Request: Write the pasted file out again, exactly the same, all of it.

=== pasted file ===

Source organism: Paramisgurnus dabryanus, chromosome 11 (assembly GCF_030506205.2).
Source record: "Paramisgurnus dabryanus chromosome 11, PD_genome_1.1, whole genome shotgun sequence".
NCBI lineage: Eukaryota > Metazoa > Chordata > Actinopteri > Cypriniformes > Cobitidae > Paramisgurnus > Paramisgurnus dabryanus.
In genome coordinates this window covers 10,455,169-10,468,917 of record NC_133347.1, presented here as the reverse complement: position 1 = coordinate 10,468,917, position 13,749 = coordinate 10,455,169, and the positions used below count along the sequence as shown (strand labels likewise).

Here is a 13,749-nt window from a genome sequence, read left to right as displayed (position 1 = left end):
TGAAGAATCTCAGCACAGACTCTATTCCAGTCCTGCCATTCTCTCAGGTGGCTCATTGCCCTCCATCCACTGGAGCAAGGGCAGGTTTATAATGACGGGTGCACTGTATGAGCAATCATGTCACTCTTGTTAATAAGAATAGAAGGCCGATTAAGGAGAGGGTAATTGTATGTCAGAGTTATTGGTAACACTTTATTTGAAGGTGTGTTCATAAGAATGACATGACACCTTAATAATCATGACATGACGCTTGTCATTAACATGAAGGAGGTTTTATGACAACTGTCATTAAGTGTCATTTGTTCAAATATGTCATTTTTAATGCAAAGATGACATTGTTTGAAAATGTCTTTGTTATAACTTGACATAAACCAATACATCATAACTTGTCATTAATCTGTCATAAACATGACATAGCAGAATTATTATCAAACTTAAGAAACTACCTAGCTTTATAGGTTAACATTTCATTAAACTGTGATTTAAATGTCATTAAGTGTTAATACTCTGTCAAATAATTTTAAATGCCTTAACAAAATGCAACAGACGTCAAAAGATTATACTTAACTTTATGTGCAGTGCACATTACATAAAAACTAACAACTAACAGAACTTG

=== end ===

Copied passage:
Source organism: Paramisgurnus dabryanus, chromosome 11 (assembly GCF_030506205.2).
Source record: "Paramisgurnus dabryanus chromosome 11, PD_genome_1.1, whole genome shotgun sequence".
NCBI lineage: Eukaryota > Metazoa > Chordata > Actinopteri > Cypriniformes > Cobitidae > Paramisgurnus > Paramisgurnus dabryanus.
In genome coordinates this window covers 10,455,169-10,468,917 of record NC_133347.1, presented here as the reverse complement: position 1 = coordinate 10,468,917, position 13,749 = coordinate 10,455,169, and the positions used below count along the sequence as shown (strand labels likewise).

Here is a 13,749-nt window from a genome sequence, read left to right as displayed (position 1 = left end):
TGAAGAATCTCAGCACAGACTCTATTCCAGTCCTGCCATTCTCTCAGGTGGCTCATTGCCCTCCATCCACTGGAGCAAGGGCAGGTTTATAATGACGGGTGCACTGTATGAGCAATCATGTCACTCTTGTTAATAAGAATAGAAGGCCGATTAAGGAGAGGGTAATTGTATGTCAGAGTTATTGGTAACACTTTATTTGAAGGTGTGTTCATAAGAATGACATGACACCTTAATAATCATGACATGACGCTTGTCATTAACATGAAGGAGGTTTTATGACAACTGTCATTAAGTGTCATTTGTTCAAATATGTCATTTTTAATGCAAAGATGACATTGTTTGAAAATGTCTTTGTTATAACTTGACATAAACCAATACATCATAACTTGTCATTAATCTGTCATAAACATGACATAGCAGAATTATTATCAAACTTAAGAAACTACCTAGCTTTATAGGTTAACATTTCATTAAACTGTGATTTAAATGTCATTAAGTGTTAATACTCTGTCAAATAATTTTAAATGCCTTAACAAAATGCAACAGACGTCAAAAGATTATACTTAACTTTATGTGCAGTGCACATTACATAAAAACTAACAACTAACAGAACTTG